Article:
It was a cold week in October. I was given the task of training our new digitization assistant on setting up the Film Reel Projector, like so many digitization student workers before me. I had a feeling I’d met this “Reel Projector” before… But upon seeing it, without mental preparation, I became lost in the procedural nuances (cords swept deep under desks; parts put away, out of sight). This Projector setup procedure had been cracked before, but our initial figuring out of how to set it up was a real brainteaser! Like Kyleigh said two weeks ago, it took at least 45 minutes.

Here’s a haiku about the experience-

Projector’s Corner

Wires tangle up in my head

Can’t connect nada

We got it to run, but we still didn’t get it to connect to our computer and record through that. So we were back figuring it out again Friday the week after and finally we figured it out.


Discovered new cord

Hmm is this the place for thing?

Victory, at LAST

So all’s well. Now, we have a new task at hand. One which we will enthusiastically take up for the sake of future Digitization student workers. Justice will be served to Projector (AKA we’ll be writing up more detailed instructions).

(This post was written by Lydia Henning)

Day in the Life Spotlight: First Six Days at Work

When I applied to the Archives Student Assistant position at the beginning of the Fall Semester, I was unaware of the type of work I might have been doing if I was hired. A friend of mine who works at the library claimed that they would most likely have me at a desk, welcoming patrons, and taking calls. Today, I will be coming into a close of my sixth day working at the archives, and although I have been trained on how to take calls and welcome patrons, everything I have done has been far more interesting than anyone (myself included) would have assumed.

It was expressed to me that I would be taking on the title of Digitization Specialist I. For those who do not know, digitization is the conversion of documents, photos, or sound recordings into a digital form. What I find fascinating about this type of work is that digitization gives people access to these historical documents or photos without having to physically walk into the archives. Of course, I think every student should come in to see the beauty of the archives, but as a true millennial, I take pleasure in knowing that the world can be accessed from my fingertips. Now, I can gladly inform other students that they can time travel back in time just by visiting our website, Archives Space, the online exhibits links, and our blog, etc.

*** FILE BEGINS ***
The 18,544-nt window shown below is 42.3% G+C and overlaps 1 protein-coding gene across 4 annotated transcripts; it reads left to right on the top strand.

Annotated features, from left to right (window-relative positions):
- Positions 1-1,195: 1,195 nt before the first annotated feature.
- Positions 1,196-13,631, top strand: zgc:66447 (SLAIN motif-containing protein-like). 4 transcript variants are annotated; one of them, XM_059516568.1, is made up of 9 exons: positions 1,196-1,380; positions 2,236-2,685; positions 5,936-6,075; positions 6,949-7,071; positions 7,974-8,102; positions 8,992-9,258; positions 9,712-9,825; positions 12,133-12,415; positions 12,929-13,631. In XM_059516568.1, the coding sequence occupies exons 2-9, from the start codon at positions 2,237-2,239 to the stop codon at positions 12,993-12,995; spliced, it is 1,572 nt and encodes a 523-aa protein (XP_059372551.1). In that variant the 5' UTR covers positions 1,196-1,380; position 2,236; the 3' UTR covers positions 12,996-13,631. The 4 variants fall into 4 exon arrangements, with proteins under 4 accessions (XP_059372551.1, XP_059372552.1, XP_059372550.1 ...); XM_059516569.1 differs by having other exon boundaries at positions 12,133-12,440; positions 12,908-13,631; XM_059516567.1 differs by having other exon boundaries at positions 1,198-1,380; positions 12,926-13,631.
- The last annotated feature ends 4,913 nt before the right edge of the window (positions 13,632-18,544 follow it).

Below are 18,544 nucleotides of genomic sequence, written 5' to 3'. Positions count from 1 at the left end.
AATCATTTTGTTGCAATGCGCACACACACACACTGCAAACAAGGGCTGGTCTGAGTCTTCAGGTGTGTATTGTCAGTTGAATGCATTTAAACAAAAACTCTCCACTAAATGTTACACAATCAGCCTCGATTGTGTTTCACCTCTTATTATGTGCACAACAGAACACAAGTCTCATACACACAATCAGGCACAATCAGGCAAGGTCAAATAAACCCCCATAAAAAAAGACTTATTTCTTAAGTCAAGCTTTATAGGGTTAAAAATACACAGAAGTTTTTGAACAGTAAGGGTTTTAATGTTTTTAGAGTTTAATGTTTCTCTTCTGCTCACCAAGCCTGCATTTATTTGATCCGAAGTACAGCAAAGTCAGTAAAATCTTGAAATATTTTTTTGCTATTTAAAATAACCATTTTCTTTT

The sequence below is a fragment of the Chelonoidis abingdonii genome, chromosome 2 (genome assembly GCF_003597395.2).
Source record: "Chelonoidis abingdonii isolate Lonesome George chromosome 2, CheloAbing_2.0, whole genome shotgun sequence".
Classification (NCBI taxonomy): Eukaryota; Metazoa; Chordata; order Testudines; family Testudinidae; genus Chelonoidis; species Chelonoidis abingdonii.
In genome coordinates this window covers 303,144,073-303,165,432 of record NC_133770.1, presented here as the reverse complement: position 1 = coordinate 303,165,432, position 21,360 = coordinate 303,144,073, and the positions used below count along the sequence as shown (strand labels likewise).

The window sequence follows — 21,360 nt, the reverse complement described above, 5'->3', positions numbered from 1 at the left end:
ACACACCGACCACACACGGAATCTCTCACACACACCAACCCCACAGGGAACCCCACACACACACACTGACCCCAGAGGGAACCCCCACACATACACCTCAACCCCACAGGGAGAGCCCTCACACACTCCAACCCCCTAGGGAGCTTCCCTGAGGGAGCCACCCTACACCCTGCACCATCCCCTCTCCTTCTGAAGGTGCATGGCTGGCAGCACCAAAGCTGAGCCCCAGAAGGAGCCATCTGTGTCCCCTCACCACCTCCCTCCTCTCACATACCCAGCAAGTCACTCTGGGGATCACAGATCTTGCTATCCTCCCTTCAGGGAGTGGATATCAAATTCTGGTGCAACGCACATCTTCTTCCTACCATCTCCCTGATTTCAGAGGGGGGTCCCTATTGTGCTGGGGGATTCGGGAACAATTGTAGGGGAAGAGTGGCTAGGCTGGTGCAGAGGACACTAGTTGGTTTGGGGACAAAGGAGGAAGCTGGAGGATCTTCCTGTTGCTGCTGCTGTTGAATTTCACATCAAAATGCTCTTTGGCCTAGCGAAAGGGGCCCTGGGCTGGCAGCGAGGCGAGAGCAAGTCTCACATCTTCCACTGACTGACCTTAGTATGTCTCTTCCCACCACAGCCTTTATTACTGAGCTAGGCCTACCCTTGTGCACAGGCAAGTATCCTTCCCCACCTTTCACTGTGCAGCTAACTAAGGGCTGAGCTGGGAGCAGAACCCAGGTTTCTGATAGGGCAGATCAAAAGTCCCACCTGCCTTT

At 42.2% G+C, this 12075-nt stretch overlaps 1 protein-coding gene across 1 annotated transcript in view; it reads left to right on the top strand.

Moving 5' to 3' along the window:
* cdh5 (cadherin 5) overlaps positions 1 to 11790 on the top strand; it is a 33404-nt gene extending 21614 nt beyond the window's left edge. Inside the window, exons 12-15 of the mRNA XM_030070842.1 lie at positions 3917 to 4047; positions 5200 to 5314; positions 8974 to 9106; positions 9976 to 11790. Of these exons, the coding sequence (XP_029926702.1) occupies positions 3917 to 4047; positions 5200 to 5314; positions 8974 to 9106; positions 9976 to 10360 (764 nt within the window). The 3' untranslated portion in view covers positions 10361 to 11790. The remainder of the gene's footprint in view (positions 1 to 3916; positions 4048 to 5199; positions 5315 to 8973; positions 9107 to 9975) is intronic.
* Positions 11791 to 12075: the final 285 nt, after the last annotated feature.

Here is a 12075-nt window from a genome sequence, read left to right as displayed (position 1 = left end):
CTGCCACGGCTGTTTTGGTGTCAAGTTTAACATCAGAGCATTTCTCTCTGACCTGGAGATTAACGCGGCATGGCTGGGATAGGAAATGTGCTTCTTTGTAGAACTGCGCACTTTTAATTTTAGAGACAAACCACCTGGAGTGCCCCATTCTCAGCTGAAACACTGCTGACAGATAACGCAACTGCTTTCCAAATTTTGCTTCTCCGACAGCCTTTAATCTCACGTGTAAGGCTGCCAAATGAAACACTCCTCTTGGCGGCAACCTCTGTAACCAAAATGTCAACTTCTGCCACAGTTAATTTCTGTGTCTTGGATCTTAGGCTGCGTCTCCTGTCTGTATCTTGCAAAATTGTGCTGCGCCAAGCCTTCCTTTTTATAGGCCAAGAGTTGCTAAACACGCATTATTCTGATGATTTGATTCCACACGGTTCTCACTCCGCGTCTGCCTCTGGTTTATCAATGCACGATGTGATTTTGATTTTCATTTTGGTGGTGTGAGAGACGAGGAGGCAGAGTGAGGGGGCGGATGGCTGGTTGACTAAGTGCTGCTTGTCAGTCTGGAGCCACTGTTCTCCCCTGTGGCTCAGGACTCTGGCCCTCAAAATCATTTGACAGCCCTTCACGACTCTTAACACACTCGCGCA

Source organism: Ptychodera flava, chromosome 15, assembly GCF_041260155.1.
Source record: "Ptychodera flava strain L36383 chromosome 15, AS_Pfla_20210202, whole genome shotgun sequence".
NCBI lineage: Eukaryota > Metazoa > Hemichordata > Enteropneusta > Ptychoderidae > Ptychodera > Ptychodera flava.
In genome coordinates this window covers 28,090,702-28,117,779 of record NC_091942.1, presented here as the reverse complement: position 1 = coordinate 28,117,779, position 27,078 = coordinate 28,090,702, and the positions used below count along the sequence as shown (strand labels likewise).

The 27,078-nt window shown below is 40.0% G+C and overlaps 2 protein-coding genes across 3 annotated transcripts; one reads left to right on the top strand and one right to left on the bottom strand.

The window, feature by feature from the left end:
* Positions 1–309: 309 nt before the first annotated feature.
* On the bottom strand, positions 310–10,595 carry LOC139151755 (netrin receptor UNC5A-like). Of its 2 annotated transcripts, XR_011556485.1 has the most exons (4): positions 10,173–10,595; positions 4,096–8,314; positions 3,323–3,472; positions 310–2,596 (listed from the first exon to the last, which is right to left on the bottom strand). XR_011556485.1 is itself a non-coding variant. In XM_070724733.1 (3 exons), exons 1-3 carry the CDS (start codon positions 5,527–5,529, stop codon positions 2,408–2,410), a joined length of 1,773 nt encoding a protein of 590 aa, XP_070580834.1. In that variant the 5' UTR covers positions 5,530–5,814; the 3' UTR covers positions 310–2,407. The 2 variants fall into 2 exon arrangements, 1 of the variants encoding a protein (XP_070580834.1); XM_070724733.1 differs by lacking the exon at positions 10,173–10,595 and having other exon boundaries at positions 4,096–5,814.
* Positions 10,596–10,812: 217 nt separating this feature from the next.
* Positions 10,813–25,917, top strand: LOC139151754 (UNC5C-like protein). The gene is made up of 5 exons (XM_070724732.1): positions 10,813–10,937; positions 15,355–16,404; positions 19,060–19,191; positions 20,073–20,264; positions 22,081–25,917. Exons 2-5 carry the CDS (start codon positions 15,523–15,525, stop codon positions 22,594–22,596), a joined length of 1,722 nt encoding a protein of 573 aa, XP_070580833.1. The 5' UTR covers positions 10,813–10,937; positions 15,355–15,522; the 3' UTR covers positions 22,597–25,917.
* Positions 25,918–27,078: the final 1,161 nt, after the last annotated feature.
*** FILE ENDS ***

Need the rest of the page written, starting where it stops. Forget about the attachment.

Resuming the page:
Although my job is to take these old photos, cassettes, and documents and make them
accessible online, I found that while I was being trained I had mixed feelings. One of those feelings was nostalgia; looking at the VHS trying to recall how to even place it into the player, as I had not used a VHS player since I was five or six years old. The other was a mix between curiosity and humility. As I stated before, I truly do enjoy being born into a generation in which much of the world can be accessed by my smartphone, a time in our world that I can call my mother, while emailing a coworker, while texting a friend. In the age of multitasking, today I found myself truly entranced by the amount of work I had to put into learning how to use the Film Reel Projector.